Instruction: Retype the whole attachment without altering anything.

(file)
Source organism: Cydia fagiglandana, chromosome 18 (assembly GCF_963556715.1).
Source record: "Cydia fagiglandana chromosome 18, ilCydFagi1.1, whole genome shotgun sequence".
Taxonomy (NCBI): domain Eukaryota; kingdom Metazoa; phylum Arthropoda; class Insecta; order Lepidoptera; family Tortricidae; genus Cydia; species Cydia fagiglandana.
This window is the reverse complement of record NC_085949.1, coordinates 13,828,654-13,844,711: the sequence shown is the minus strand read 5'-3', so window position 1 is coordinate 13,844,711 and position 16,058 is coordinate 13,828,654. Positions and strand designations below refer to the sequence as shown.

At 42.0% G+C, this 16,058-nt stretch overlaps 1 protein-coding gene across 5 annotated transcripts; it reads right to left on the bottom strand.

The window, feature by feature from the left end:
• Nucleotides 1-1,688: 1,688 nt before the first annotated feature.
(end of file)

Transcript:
Source organism: Cydia fagiglandana, chromosome 18 (assembly GCF_963556715.1).
Source record: "Cydia fagiglandana chromosome 18, ilCydFagi1.1, whole genome shotgun sequence".
Taxonomy (NCBI): domain Eukaryota; kingdom Metazoa; phylum Arthropoda; class Insecta; order Lepidoptera; family Tortricidae; genus Cydia; species Cydia fagiglandana.
This window is the reverse complement of record NC_085949.1, coordinates 13,828,654-13,844,711: the sequence shown is the minus strand read 5'-3', so window position 1 is coordinate 13,844,711 and position 16,058 is coordinate 13,828,654. Positions and strand designations below refer to the sequence as shown.

At 42.0% G+C, this 16,058-nt stretch overlaps 1 protein-coding gene across 5 annotated transcripts; it reads right to left on the bottom strand.

The window, feature by feature from the left end:
• Nucleotides 1-1,688: 1,688 nt before the first annotated feature.